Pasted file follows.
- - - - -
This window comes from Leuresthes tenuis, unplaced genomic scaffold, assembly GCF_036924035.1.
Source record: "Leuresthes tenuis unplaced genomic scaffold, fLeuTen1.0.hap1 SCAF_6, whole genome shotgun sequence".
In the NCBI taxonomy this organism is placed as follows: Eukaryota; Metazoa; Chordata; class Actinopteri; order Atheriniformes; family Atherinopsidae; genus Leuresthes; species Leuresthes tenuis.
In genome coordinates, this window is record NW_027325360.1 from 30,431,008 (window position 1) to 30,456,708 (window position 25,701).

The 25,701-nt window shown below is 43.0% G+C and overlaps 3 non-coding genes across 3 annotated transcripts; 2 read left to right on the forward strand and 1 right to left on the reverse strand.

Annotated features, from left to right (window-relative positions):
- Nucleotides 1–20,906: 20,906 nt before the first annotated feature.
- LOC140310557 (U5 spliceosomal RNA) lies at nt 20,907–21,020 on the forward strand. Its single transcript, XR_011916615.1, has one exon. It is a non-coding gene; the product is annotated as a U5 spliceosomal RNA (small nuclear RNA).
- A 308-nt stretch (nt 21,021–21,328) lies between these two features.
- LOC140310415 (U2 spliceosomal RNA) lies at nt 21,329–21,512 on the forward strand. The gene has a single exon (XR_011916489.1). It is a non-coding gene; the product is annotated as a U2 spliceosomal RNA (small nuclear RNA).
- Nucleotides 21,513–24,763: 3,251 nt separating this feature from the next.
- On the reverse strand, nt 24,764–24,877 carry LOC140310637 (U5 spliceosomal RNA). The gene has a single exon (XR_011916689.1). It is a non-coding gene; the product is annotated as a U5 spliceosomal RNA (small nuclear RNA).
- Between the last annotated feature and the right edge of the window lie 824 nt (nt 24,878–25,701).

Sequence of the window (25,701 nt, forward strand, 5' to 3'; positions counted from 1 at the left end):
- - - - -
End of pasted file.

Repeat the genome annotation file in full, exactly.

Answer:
This window comes from Leuresthes tenuis, unplaced genomic scaffold, assembly GCF_036924035.1.
Source record: "Leuresthes tenuis unplaced genomic scaffold, fLeuTen1.0.hap1 SCAF_6, whole genome shotgun sequence".
In the NCBI taxonomy this organism is placed as follows: Eukaryota; Metazoa; Chordata; class Actinopteri; order Atheriniformes; family Atherinopsidae; genus Leuresthes; species Leuresthes tenuis.
In genome coordinates, this window is record NW_027325360.1 from 30,431,008 (window position 1) to 30,456,708 (window position 25,701).

The 25,701-nt window shown below is 43.0% G+C and overlaps 3 non-coding genes across 3 annotated transcripts; 2 read left to right on the forward strand and 1 right to left on the reverse strand.

Annotated features, from left to right (window-relative positions):
- Nucleotides 1–20,906: 20,906 nt before the first annotated feature.
- LOC140310557 (U5 spliceosomal RNA) lies at nt 20,907–21,020 on the forward strand. Its single transcript, XR_011916615.1, has one exon. It is a non-coding gene; the product is annotated as a U5 spliceosomal RNA (small nuclear RNA).
- A 308-nt stretch (nt 21,021–21,328) lies between these two features.
- LOC140310415 (U2 spliceosomal RNA) lies at nt 21,329–21,512 on the forward strand. The gene has a single exon (XR_011916489.1). It is a non-coding gene; the product is annotated as a U2 spliceosomal RNA (small nuclear RNA).
- Nucleotides 21,513–24,763: 3,251 nt separating this feature from the next.
- On the reverse strand, nt 24,764–24,877 carry LOC140310637 (U5 spliceosomal RNA). The gene has a single exon (XR_011916689.1). It is a non-coding gene; the product is annotated as a U5 spliceosomal RNA (small nuclear RNA).
- Between the last annotated feature and the right edge of the window lie 824 nt (nt 24,878–25,701).

Sequence of the window (25,701 nt, forward strand, 5' to 3'; positions counted from 1 at the left end):